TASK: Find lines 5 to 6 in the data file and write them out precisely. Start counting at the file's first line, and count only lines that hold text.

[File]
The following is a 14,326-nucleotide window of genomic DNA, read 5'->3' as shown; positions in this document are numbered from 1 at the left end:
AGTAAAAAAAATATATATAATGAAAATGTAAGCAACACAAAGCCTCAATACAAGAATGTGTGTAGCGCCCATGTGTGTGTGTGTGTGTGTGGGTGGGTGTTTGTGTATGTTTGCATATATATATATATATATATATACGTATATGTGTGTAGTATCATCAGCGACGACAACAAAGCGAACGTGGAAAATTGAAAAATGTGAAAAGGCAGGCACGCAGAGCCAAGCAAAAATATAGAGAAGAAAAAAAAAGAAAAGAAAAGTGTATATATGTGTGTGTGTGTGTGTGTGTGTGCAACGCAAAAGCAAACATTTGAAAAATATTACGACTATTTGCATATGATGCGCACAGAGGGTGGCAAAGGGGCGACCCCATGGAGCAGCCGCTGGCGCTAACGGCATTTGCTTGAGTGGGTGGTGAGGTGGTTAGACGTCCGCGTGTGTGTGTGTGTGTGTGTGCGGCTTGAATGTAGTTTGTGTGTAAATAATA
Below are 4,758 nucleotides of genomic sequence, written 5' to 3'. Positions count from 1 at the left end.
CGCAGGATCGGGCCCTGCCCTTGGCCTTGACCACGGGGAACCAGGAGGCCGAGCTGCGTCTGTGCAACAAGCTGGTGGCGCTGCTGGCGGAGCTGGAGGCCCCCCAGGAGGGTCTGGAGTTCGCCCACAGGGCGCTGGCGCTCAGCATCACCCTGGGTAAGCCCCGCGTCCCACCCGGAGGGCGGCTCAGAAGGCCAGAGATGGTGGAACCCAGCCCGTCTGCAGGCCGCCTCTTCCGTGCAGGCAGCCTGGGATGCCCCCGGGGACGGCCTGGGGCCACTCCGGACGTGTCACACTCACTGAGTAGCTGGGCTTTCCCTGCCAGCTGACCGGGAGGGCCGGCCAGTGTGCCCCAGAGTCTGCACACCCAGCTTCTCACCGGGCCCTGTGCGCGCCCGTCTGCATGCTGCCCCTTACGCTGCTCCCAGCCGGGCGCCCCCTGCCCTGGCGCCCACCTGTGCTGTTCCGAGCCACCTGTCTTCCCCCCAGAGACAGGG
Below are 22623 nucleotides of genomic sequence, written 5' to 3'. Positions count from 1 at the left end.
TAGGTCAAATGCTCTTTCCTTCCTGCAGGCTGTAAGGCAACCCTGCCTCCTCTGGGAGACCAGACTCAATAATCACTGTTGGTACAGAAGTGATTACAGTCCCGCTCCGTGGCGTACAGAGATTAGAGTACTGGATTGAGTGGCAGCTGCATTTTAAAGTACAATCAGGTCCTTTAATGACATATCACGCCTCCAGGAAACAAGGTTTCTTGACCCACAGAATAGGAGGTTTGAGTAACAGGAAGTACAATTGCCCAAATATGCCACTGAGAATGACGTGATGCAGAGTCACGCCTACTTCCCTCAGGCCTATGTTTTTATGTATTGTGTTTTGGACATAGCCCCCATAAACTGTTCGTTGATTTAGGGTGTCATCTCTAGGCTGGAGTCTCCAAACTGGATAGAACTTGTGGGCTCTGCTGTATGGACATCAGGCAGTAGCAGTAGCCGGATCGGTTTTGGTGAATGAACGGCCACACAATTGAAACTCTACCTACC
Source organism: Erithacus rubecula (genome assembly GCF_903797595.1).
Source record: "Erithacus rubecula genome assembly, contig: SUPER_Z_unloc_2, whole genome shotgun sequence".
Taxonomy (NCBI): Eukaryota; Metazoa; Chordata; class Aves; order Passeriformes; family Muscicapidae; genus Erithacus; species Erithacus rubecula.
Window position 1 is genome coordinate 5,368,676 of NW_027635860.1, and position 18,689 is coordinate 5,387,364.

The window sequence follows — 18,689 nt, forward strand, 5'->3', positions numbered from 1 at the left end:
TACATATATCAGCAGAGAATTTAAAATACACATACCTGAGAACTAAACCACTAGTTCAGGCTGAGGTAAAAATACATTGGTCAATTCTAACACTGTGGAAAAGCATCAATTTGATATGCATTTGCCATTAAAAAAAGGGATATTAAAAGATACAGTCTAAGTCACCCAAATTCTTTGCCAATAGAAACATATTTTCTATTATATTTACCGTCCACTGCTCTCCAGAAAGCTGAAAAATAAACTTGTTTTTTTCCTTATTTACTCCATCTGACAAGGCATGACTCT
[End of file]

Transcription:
Below are 22623 nucleotides of genomic sequence, written 5' to 3'. Positions count from 1 at the left end.
TAGGTCAAATGCTCTTTCCTTCCTGCAGGCTGTAAGGCAACCCTGCCTCCTCTGGGAGACCAGACTCAATAATCACTGTTGGTACAGAAGTGATTACAGTCCCGCTCCGTGGCGTACAGAGATTAGAGTACTGGATTGAGTGGCAGCTGCATTTTAAAGTACAATCAGGTCCTTTAATGACATATCACGCCTCCAGGAAACAAGGTTTCTTGACCCACAGAATAGGAGGTTTGAGTAACAGGAAGTACAATTGCCCAAATATGCCACTGAGAATGACGTGATGCAGAGTCACGCCTACTTCCCTCAGGCCTATGTTTTTATGTATTGTGTTTTGGACATAGCCCCCATAAACTGTTCGTTGATTTAGGGTGTCATCTCTAGGCTGGAGTCTCCAAACTGGATAGAACTTGTGGGCTCTGCTGTATGGACATCAGGCAGTAGCAGTAGCCGGATCGGTTTTGGTGAATGAACGGCCACACAATTGAAACTCTACCTACC